— What do they want? Basic, but easily forgotten in our rush to get the gig, get paid, get paid more, become famous, get the referral, whatever. You must have some clear notion how they’re thinking about this meeting, (even only by phone or email), in order to think through your arguments and talking points. What’s their motivation for taking your call, reading your email or coming to a meeting with you now?

— Have you investigated the potential obstacles to getting what you want from them? Maybe your contact’s life is in turmoil professionally or personally, (i.e. be patient), or their business/industry is tanking (see: due diligence), or they don’t know enough about you to feel you’re worth their time or money or (worst case) they might have heard or seen something negative about you. Until and unless you anticipate (and overcome) these possible roadblocks, your negotiation is imperiled by poor preparation.

— Never arrive empty-handed. I don’t mean arrive at a business meeting carrying flowers, but bring some intellectual brio to the game. I had two meetings in the past two days, one by phone with someone who is an absolute leader in his field and one this morning with another like him. I was honored, and nervous! In both instances, to my surprise, I shared some information with them that was news to each. The point? Offer something of value to them — a book, a link, a blog they might not have heard of, re-con on a client or conference in your shared field of interest. Don’t just suck up their time and energy.

— Assistants and secretaries are your best friends. I’ve often been on a first-name basis with someone’s right hand long — i.e. months of calls and emails to them alone — before I ever got to deal with my target client/source directly. Be kind, patient and genuinely friendly with them. They’re making decisions about you with every contact, and can grease the wheels to a meeting, (and that negotiation you’re itching for) or kill it.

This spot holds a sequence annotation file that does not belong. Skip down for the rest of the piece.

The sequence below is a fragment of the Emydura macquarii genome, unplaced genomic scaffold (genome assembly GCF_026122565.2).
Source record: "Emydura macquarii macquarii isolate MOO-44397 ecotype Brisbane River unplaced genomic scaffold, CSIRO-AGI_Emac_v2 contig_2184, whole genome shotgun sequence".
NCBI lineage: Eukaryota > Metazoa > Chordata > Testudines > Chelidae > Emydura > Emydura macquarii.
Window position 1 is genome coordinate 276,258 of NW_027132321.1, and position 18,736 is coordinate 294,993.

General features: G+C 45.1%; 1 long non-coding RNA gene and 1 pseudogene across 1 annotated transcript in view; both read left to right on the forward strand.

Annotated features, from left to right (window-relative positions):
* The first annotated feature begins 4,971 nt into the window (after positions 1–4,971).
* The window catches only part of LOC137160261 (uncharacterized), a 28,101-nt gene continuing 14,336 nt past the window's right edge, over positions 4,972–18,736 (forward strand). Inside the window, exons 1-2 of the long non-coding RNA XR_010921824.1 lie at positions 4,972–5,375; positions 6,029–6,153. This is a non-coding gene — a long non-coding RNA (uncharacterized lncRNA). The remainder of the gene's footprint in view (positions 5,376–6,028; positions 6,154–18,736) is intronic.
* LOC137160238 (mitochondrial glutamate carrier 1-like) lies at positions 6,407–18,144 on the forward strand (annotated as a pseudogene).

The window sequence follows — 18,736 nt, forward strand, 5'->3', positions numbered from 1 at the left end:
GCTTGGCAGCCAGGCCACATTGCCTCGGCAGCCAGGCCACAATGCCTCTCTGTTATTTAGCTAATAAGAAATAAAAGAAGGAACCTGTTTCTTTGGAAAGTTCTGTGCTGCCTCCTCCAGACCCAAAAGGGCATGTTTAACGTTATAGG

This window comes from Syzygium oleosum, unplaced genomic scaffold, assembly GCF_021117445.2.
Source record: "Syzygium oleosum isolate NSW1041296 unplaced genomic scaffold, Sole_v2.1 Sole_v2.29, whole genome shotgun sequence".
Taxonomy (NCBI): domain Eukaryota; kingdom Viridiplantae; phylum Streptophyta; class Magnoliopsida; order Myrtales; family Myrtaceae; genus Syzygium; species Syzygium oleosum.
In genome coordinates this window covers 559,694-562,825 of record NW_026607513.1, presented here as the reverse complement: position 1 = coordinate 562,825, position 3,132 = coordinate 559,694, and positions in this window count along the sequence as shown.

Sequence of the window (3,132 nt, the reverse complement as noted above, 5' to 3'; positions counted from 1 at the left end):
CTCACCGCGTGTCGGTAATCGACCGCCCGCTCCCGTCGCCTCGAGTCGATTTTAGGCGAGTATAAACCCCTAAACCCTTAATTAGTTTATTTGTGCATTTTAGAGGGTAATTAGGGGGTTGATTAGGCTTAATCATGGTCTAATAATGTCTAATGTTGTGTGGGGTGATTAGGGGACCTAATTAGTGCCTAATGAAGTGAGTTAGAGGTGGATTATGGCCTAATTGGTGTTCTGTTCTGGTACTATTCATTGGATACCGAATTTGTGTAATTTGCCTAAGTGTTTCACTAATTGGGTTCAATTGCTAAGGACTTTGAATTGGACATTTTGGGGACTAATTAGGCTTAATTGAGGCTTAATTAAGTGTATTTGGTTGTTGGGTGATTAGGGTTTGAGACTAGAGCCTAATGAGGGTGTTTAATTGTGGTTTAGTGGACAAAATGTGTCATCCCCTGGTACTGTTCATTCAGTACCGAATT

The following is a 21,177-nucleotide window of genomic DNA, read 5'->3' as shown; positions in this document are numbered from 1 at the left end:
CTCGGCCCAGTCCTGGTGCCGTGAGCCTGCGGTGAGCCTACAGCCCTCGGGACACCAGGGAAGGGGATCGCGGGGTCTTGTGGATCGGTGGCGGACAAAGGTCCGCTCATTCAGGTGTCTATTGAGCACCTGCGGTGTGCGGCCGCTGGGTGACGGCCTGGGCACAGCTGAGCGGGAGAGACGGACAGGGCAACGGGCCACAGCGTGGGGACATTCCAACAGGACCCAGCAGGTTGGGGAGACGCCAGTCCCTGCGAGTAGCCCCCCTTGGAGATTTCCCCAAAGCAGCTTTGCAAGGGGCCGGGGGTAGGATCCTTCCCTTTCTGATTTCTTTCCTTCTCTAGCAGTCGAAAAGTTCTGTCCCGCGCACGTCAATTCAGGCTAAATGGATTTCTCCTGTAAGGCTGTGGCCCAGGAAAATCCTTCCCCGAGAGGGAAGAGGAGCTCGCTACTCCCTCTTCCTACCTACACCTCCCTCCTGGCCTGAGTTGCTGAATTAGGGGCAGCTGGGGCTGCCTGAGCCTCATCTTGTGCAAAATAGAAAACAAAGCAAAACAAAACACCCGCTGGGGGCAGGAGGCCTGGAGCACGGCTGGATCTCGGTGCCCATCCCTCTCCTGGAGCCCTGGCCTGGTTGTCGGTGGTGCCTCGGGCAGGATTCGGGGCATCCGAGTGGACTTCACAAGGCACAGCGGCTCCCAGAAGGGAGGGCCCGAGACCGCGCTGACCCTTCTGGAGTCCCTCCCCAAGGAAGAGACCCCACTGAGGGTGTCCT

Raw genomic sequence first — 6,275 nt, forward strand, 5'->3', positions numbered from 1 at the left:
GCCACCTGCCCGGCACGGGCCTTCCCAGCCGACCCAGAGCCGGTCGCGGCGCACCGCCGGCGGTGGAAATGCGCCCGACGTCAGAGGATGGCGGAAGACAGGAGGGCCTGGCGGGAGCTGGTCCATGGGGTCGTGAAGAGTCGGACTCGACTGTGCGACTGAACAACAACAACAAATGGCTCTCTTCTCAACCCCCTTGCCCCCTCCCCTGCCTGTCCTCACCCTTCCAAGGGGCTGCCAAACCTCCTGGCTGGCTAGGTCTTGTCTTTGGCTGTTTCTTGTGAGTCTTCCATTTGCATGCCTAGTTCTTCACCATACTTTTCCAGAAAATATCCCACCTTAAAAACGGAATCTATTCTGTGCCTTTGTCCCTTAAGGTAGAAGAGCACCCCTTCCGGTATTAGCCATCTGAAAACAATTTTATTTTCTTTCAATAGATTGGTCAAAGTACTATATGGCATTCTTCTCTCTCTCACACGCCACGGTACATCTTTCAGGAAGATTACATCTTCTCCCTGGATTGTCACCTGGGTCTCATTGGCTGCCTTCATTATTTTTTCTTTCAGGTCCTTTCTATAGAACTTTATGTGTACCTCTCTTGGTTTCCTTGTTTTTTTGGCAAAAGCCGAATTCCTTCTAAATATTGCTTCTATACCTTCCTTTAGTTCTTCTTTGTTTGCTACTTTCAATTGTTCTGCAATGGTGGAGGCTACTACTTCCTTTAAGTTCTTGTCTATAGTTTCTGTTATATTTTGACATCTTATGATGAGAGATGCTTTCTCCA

– Know what your competitors are doing. Every freelancer in the world is competing with dozens, hundreds, possibly thousands of others with excellent skills/education/contacts/experience. Don’t freak out about it. But be aware what others are getting (in payment, terms, conditions) by staying on top of your industry. So if you come in quoting rates much higher than your competitors’, be ready for push-back and know how to clearly explain the value you offer. (If you’re always desperately low-balling, that’s a failed negotiation in my book.)

– Why do they want you? This is key to a successful outcome. Unless or until you’ve established a clear, consistent and impressive track record that shows your value, you don’t have much. This puts you in a weak(er) negotiating position. So what’s your strategy? Will you work for less? (Maybe there are other significant benefits here beyond cash.) Can you get a referral or reference from this client? If you have a strong hand, use it! I’ve asked for more, and gotten it. You can’t get (any of) what you don’t ask for.

– What’s their budget? A standard question I get is: “How much will it cost me to have you….” Edit a manuscript or write website copy or help tailor a query letter. My standard answer is: “What’s your budget?” That often kills it right there, as they have no idea, or they hope it’s really cheap, and I’m not. You also to determine their goals, timeline, internal and external obstacles and resources. If they can’t pony up the money you want(ed), is there another benefit this gig or client can offer?

Here’s a great book, “Getting to Yes.”

Any tips you can share?